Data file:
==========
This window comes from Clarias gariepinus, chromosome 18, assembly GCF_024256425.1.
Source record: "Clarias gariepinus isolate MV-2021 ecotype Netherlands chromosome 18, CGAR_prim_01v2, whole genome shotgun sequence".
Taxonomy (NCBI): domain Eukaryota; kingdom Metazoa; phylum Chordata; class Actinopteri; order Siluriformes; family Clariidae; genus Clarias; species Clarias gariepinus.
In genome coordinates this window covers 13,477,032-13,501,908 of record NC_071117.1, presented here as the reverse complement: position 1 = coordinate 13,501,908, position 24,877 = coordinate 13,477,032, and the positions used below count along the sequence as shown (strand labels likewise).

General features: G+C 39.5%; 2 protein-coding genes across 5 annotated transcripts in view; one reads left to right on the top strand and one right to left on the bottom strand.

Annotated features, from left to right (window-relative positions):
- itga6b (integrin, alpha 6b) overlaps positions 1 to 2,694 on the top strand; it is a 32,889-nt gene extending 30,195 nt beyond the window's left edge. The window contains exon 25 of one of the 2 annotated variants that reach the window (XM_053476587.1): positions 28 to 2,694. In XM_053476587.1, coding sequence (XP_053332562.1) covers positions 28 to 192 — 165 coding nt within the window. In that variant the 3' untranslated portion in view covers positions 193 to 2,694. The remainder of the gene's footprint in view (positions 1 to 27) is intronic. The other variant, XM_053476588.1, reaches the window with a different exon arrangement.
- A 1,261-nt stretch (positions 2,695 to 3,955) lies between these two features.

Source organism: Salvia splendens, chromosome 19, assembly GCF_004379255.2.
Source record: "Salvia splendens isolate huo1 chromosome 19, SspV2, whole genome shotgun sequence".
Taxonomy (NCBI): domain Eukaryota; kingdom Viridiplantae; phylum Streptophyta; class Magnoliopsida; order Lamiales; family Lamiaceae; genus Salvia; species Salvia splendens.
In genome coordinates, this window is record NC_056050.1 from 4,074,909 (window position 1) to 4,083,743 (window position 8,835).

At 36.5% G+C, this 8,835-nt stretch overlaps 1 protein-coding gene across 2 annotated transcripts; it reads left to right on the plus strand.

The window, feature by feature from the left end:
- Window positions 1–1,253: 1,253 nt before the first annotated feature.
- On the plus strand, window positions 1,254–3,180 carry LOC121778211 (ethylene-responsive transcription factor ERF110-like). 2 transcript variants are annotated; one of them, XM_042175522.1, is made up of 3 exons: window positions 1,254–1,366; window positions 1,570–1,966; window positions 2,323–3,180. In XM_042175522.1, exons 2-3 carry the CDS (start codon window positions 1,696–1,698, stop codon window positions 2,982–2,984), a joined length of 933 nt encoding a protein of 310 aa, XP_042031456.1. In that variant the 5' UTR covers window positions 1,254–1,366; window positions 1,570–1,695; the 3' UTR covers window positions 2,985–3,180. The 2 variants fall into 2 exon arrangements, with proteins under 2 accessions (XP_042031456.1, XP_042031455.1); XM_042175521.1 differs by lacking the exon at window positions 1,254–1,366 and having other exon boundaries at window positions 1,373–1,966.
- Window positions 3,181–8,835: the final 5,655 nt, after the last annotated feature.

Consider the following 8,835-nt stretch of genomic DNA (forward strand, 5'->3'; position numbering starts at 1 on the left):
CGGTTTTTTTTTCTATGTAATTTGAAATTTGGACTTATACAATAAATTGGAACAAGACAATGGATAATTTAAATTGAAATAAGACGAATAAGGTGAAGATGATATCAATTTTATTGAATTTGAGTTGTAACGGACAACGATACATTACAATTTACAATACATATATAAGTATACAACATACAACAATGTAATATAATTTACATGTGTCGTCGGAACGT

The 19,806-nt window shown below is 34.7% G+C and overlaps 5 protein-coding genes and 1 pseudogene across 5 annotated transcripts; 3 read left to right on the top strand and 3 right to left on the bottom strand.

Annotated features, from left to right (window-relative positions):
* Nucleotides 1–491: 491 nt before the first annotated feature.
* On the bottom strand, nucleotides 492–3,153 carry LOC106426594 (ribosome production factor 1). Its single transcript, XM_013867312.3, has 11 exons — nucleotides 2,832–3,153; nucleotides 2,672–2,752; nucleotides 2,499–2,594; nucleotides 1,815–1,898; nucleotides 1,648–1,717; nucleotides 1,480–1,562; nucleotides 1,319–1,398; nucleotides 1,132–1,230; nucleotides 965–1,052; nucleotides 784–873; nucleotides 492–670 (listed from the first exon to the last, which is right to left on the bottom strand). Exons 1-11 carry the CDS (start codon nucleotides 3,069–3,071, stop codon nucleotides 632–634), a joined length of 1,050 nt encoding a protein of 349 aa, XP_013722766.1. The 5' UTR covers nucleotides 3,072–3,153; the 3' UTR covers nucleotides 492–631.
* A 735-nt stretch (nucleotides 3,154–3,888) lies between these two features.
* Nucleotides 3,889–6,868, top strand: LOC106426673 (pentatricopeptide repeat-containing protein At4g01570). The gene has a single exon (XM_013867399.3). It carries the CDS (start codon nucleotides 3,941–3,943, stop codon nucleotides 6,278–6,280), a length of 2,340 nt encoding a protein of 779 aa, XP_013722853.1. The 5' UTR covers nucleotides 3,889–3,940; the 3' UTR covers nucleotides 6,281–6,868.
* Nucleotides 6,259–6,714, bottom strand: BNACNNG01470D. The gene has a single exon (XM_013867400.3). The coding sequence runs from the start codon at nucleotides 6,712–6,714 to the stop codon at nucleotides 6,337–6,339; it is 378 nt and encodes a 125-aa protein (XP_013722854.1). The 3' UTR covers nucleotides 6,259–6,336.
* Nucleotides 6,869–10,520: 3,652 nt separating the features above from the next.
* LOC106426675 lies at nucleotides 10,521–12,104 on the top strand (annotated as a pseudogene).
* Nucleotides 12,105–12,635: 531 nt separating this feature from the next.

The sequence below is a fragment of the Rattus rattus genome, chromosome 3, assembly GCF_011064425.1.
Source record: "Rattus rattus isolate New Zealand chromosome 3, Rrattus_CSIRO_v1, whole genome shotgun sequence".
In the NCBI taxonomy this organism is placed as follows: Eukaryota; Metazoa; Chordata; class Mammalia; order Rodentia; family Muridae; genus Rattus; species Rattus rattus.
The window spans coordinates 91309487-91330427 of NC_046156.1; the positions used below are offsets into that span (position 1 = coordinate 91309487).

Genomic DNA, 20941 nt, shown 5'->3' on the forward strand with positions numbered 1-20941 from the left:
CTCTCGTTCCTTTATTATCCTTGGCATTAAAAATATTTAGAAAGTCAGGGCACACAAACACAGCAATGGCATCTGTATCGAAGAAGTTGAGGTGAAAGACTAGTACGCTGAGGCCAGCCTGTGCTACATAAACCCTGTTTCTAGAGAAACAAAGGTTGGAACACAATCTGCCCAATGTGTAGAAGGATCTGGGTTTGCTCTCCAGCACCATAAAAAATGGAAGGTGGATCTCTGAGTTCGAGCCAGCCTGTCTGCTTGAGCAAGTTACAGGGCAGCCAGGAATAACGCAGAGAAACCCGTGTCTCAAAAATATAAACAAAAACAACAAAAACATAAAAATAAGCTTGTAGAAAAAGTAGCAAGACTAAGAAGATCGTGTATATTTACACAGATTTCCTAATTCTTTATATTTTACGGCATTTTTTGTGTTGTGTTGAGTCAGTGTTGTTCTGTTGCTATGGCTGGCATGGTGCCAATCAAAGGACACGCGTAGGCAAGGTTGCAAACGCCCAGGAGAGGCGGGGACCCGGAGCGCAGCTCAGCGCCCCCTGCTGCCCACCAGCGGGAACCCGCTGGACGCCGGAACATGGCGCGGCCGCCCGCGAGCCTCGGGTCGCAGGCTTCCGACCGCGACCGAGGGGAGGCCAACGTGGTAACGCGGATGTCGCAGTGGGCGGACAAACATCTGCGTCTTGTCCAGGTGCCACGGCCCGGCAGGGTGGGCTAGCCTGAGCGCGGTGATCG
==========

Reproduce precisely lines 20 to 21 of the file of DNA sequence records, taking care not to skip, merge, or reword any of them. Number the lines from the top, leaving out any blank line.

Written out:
The 19,806-nt window shown below is 34.7% G+C and overlaps 5 protein-coding genes and 1 pseudogene across 5 annotated transcripts; 3 read left to right on the top strand and 3 right to left on the bottom strand.

Annotated features, from left to right (window-relative positions):